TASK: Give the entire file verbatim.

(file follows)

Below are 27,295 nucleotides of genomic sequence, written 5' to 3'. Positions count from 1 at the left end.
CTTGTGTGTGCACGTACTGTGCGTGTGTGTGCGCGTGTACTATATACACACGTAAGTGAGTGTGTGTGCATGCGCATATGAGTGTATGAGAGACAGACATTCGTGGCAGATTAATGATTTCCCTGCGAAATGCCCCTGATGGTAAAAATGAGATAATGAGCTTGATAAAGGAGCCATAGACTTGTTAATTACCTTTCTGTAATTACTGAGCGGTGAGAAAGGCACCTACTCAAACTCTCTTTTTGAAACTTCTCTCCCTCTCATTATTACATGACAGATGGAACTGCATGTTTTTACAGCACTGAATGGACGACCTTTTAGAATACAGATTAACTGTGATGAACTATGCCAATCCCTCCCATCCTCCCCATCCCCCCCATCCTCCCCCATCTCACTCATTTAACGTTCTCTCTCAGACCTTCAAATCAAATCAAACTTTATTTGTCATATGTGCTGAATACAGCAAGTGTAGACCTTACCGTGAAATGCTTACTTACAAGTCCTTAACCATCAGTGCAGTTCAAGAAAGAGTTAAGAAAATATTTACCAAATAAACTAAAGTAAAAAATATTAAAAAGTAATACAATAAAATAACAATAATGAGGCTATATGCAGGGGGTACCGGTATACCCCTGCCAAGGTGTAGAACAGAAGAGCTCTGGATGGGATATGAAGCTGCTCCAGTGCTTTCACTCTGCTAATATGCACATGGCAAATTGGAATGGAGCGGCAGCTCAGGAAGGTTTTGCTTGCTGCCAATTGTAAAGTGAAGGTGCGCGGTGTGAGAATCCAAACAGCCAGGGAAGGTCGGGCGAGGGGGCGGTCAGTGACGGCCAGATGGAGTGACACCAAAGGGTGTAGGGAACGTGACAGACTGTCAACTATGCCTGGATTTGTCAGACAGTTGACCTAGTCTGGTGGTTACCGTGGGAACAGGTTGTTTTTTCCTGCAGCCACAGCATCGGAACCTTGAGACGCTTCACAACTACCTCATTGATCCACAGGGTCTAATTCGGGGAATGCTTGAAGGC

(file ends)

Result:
Below are 27,295 nucleotides of genomic sequence, written 5' to 3'. Positions count from 1 at the left end.
CTTGTGTGTGCACGTACTGTGCGTGTGTGTGCGCGTGTACTATATACACACGTAAGTGAGTGTGTGTGCATGCGCATATGAGTGTATGAGAGACAGACATTCGTGGCAGATTAATGATTTCCCTGCGAAATGCCCCTGATGGTAAAAATGAGATAATGAGCTTGATAAAGGAGCCATAGACTTGTTAATTACCTTTCTGTAATTACTGAGCGGTGAGAAAGGCACCTACTCAAACTCTCTTTTTGAAACTTCTCTCCCTCTCATTATTACATGACAGATGGAACTGCATGTTTTTACAGCACTGAATGGACGACCTTTTAGAATACAGATTAACTGTGATGAACTATGCCAATCCCTCCCATCCTCCCCATCCCCCCCATCCTCCCCCATCTCACTCATTTAACGTTCTCTCTCAGACCTTCAAATCAAATCAAACTTTATTTGTCATATGTGCTGAATACAGCAAGTGTAGACCTTACCGTGAAATGCTTACTTACAAGTCCTTAACCATCAGTGCAGTTCAAGAAAGAGTTAAGAAAATATTTACCAAATAAACTAAAGTAAAAAATATTAAAAAGTAATACAATAAAATAACAATAATGAGGCTATATGCAGGGGGTACCGGTATACCCCTGCCAAGGTGTAGAACAGAAGAGCTCTGGATGGGATATGAAGCTGCTCCAGTGCTTTCACTCTGCTAATATGCACATGGCAAATTGGAATGGAGCGGCAGCTCAGGAAGGTTTTGCTTGCTGCCAATTGTAAAGTGAAGGTGCGCGGTGTGAGAATCCAAACAGCCAGGGAAGGTCGGGCGAGGGGGCGGTCAGTGACGGCCAGATGGAGTGACACCAAAGGGTGTAGGGAACGTGACAGACTGTCAACTATGCCTGGATTTGTCAGACAGTTGACCTAGTCTGGTGGTTACCGTGGGAACAGGTTGTTTTTTCCTGCAGCCACAGCATCGGAACCTTGAGACGCTTCACAACTACCTCATTGATCCACAGGGTCTAATTCGGGGAATGCTTGAAGGC